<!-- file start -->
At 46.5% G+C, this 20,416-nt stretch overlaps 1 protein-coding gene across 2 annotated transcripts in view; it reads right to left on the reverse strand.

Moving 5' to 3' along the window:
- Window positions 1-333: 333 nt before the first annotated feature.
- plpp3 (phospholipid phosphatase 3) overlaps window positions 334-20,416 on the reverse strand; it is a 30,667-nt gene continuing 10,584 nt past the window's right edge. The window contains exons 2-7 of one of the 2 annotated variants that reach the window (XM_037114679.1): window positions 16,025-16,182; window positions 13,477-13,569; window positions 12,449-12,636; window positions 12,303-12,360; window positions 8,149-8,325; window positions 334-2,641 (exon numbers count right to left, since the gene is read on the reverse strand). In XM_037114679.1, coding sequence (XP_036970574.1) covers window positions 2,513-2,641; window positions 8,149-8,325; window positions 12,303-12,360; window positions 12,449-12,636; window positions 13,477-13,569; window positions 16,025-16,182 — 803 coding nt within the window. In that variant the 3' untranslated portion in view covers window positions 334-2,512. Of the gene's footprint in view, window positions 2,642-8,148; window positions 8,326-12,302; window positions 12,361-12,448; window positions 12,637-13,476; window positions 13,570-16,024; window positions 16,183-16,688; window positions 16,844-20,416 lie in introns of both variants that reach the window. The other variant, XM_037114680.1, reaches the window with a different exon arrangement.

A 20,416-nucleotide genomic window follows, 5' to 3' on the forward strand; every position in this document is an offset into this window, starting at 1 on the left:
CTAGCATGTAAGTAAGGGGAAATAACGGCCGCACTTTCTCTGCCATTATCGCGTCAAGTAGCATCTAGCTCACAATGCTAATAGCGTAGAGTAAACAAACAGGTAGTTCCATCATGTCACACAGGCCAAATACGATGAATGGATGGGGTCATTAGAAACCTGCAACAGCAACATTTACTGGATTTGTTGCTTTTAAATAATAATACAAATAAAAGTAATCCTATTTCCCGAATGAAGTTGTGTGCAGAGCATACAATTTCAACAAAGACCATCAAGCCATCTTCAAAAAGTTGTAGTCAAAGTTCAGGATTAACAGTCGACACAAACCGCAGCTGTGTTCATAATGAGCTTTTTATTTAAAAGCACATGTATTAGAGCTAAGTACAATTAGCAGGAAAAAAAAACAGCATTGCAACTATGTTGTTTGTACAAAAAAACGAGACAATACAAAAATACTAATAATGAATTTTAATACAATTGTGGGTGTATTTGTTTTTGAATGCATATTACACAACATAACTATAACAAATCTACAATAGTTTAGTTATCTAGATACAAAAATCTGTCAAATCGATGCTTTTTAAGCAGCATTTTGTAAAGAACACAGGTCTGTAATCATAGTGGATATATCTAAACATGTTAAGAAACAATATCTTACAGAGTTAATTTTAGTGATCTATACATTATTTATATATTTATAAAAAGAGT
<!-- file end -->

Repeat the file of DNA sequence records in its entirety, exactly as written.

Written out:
At 46.5% G+C, this 20,416-nt stretch overlaps 1 protein-coding gene across 2 annotated transcripts in view; it reads right to left on the reverse strand.

Moving 5' to 3' along the window:
- Window positions 1-333: 333 nt before the first annotated feature.
- plpp3 (phospholipid phosphatase 3) overlaps window positions 334-20,416 on the reverse strand; it is a 30,667-nt gene continuing 10,584 nt past the window's right edge. The window contains exons 2-7 of one of the 2 annotated variants that reach the window (XM_037114679.1): window positions 16,025-16,182; window positions 13,477-13,569; window positions 12,449-12,636; window positions 12,303-12,360; window positions 8,149-8,325; window positions 334-2,641 (exon numbers count right to left, since the gene is read on the reverse strand). In XM_037114679.1, coding sequence (XP_036970574.1) covers window positions 2,513-2,641; window positions 8,149-8,325; window positions 12,303-12,360; window positions 12,449-12,636; window positions 13,477-13,569; window positions 16,025-16,182 — 803 coding nt within the window. In that variant the 3' untranslated portion in view covers window positions 334-2,512. Of the gene's footprint in view, window positions 2,642-8,148; window positions 8,326-12,302; window positions 12,361-12,448; window positions 12,637-13,476; window positions 13,570-16,024; window positions 16,183-16,688; window positions 16,844-20,416 lie in introns of both variants that reach the window. The other variant, XM_037114680.1, reaches the window with a different exon arrangement.

A 20,416-nucleotide genomic window follows, 5' to 3' on the forward strand; every position in this document is an offset into this window, starting at 1 on the left:
CTAGCATGTAAGTAAGGGGAAATAACGGCCGCACTTTCTCTGCCATTATCGCGTCAAGTAGCATCTAGCTCACAATGCTAATAGCGTAGAGTAAACAAACAGGTAGTTCCATCATGTCACACAGGCCAAATACGATGAATGGATGGGGTCATTAGAAACCTGCAACAGCAACATTTACTGGATTTGTTGCTTTTAAATAATAATACAAATAAAAGTAATCCTATTTCCCGAATGAAGTTGTGTGCAGAGCATACAATTTCAACAAAGACCATCAAGCCATCTTCAAAAAGTTGTAGTCAAAGTTCAGGATTAACAGTCGACACAAACCGCAGCTGTGTTCATAATGAGCTTTTTATTTAAAAGCACATGTATTAGAGCTAAGTACAATTAGCAGGAAAAAAAAACAGCATTGCAACTATGTTGTTTGTACAAAAAAACGAGACAATACAAAAATACTAATAATGAATTTTAATACAATTGTGGGTGTATTTGTTTTTGAATGCATATTACACAACATAACTATAACAAATCTACAATAGTTTAGTTATCTAGATACAAAAATCTGTCAAATCGATGCTTTTTAAGCAGCATTTTGTAAAGAACACAGGTCTGTAATCATAGTGGATATATCTAAACATGTTAAGAAACAATATCTTACAGAGTTAATTTTAGTGATCTATACATTATTTATATATTTATAAAAAGAGT